Sounds easy, what type of photographer are you? What type of photography work do you enjoy doing and producing? Two simple, honest questions that you must ask your self, before you decided to open that door for clients.
When I started my interest into photography, all those decades ago, I didn't have a preference, I just wanted to make money as a photographer. Sounds simple to a young teenage artist, do what you love and make money from it.
I never consider what it would take to achieve that status. I never figured it would take lots of hard work, working with different people, and on different types of subjects, twenty four seven.
After studying photography in two locations, RIT and Salzburg college, I ended up with a government job. Working in the photography department, working my way up from the bottom.
I started out in their photo processing unit because the pay was better then photographing fingerprints. I moved into the forensic studio after several years and photograph things and places that no one in their right mind would want to go see. You see, I ended up as a law enforcement photographer.
In it self, a very interesting career. Many different situations, places and events, all which I can not talk about. Goes along way towards proving to a client that you have over thirty four years as a professional photographer, but can't show any portfolio from those years.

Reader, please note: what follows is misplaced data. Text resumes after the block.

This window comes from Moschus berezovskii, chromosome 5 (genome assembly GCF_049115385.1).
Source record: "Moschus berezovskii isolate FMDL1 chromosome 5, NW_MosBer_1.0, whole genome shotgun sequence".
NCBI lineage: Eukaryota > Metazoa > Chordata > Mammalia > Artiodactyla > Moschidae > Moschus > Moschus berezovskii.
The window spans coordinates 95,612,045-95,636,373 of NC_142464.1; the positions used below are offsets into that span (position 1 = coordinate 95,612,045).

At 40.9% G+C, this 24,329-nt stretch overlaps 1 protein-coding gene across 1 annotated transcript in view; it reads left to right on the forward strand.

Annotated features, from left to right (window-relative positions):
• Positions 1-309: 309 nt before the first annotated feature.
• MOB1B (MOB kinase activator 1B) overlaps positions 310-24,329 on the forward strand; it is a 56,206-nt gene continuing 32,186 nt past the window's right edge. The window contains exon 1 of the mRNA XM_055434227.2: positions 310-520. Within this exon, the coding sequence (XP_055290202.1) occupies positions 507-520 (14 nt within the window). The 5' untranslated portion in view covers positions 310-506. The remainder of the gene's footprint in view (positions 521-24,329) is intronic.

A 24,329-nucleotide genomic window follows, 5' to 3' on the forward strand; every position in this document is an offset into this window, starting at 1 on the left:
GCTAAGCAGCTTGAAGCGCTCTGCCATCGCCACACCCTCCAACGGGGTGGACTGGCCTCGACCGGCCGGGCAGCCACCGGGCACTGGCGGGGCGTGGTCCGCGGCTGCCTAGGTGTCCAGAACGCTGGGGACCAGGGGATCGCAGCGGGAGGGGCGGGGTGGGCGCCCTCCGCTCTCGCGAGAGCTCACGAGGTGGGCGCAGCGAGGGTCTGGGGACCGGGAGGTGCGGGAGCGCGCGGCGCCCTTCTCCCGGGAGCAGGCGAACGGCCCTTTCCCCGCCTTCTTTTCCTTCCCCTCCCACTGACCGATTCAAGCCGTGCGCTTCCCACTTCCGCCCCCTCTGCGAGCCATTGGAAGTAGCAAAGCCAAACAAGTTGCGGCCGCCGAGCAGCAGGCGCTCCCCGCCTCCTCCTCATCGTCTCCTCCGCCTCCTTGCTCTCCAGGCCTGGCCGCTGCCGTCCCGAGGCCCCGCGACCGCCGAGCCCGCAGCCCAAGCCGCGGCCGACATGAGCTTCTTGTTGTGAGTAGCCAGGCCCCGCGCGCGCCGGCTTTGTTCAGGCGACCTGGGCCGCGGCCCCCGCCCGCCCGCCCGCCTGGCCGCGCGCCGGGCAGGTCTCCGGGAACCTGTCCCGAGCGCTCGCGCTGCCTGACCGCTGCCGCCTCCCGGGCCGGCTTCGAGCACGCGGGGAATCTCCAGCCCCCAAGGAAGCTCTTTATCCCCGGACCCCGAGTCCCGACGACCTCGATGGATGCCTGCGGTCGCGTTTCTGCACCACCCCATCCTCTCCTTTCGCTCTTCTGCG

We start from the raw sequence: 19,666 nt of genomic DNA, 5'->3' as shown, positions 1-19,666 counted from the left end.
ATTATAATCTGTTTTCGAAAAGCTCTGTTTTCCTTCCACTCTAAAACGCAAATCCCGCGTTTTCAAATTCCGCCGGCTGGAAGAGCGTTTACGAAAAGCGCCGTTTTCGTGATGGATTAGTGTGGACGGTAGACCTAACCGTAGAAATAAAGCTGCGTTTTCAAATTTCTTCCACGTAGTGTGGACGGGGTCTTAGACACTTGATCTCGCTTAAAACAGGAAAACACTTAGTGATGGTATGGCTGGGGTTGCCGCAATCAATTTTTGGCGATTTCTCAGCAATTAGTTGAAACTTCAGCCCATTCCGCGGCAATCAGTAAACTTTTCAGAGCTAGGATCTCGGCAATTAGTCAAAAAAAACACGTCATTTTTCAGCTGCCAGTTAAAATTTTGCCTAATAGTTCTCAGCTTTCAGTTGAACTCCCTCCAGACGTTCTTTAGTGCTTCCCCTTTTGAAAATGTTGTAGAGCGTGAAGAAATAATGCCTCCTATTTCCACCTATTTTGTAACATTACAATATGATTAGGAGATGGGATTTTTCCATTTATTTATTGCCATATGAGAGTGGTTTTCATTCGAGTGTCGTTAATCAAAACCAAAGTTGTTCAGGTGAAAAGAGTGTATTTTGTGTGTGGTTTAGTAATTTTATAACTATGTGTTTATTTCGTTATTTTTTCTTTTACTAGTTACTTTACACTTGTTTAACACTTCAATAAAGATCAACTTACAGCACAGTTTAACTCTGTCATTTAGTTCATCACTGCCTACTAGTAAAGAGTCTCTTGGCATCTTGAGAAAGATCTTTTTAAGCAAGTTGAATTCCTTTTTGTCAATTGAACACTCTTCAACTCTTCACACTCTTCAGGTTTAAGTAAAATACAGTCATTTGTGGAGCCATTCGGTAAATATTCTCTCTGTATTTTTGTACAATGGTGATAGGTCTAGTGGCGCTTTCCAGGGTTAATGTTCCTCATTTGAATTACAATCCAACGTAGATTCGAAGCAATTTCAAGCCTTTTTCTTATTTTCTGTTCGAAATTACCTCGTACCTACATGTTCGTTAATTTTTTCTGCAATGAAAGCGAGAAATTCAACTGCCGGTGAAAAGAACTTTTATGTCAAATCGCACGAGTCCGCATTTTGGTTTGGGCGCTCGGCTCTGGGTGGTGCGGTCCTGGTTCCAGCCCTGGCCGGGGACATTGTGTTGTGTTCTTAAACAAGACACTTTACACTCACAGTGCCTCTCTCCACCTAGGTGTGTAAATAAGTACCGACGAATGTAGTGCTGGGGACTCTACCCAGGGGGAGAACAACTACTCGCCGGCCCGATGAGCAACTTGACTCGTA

When I wasn't traveling for the government, I would be taking on photography assignments. I joined a non-profit group that taught teenagers photography, I photographed weddings, portraits, theater, events assignments and had few commercial clients. As you can tell, I've tried to keep my hands busy and make a few bucks on the side.
I even joined a professional organization supporting photographers and won several awards. Which made me feel like, I would finally make it in the photography industry. I dapple here and there, but mostly photographing people. I guess in the end, I'm a people photographer. Knowing what you like to photograph is half the battle, and important to deciding the direction you want to take in the next step of your photography career.